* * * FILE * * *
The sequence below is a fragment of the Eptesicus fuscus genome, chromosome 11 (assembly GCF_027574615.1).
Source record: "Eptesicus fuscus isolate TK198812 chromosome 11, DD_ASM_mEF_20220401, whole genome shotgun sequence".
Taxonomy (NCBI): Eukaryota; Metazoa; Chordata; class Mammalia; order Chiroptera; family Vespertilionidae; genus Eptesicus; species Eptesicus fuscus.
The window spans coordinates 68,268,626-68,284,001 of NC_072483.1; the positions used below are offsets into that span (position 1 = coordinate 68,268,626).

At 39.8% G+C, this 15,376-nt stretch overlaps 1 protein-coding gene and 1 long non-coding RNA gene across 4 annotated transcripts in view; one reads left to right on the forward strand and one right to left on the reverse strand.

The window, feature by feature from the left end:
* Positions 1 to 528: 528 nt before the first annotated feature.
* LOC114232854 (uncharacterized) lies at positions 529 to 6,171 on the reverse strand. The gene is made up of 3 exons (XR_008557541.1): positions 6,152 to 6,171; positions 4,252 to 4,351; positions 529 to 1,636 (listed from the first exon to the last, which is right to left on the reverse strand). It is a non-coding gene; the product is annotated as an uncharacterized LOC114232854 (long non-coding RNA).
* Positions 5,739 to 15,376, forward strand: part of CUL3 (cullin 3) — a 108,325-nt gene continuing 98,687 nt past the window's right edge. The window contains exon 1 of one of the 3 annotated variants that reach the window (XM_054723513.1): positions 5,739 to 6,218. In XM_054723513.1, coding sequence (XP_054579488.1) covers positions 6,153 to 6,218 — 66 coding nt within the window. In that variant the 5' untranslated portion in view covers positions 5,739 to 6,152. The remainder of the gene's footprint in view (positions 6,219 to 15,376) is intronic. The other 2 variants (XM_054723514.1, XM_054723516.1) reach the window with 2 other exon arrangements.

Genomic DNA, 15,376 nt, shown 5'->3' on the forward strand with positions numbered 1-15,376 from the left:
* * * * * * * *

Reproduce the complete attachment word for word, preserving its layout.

The sequence below is a fragment of the Eptesicus fuscus genome, chromosome 11 (assembly GCF_027574615.1).
Source record: "Eptesicus fuscus isolate TK198812 chromosome 11, DD_ASM_mEF_20220401, whole genome shotgun sequence".
Taxonomy (NCBI): Eukaryota; Metazoa; Chordata; class Mammalia; order Chiroptera; family Vespertilionidae; genus Eptesicus; species Eptesicus fuscus.
The window spans coordinates 68,268,626-68,284,001 of NC_072483.1; the positions used below are offsets into that span (position 1 = coordinate 68,268,626).

At 39.8% G+C, this 15,376-nt stretch overlaps 1 protein-coding gene and 1 long non-coding RNA gene across 4 annotated transcripts in view; one reads left to right on the forward strand and one right to left on the reverse strand.

The window, feature by feature from the left end:
* Positions 1 to 528: 528 nt before the first annotated feature.
* LOC114232854 (uncharacterized) lies at positions 529 to 6,171 on the reverse strand. The gene is made up of 3 exons (XR_008557541.1): positions 6,152 to 6,171; positions 4,252 to 4,351; positions 529 to 1,636 (listed from the first exon to the last, which is right to left on the reverse strand). It is a non-coding gene; the product is annotated as an uncharacterized LOC114232854 (long non-coding RNA).
* Positions 5,739 to 15,376, forward strand: part of CUL3 (cullin 3) — a 108,325-nt gene continuing 98,687 nt past the window's right edge. The window contains exon 1 of one of the 3 annotated variants that reach the window (XM_054723513.1): positions 5,739 to 6,218. In XM_054723513.1, coding sequence (XP_054579488.1) covers positions 6,153 to 6,218 — 66 coding nt within the window. In that variant the 5' untranslated portion in view covers positions 5,739 to 6,152. The remainder of the gene's footprint in view (positions 6,219 to 15,376) is intronic. The other 2 variants (XM_054723514.1, XM_054723516.1) reach the window with 2 other exon arrangements.

Genomic DNA, 15,376 nt, shown 5'->3' on the forward strand with positions numbered 1-15,376 from the left: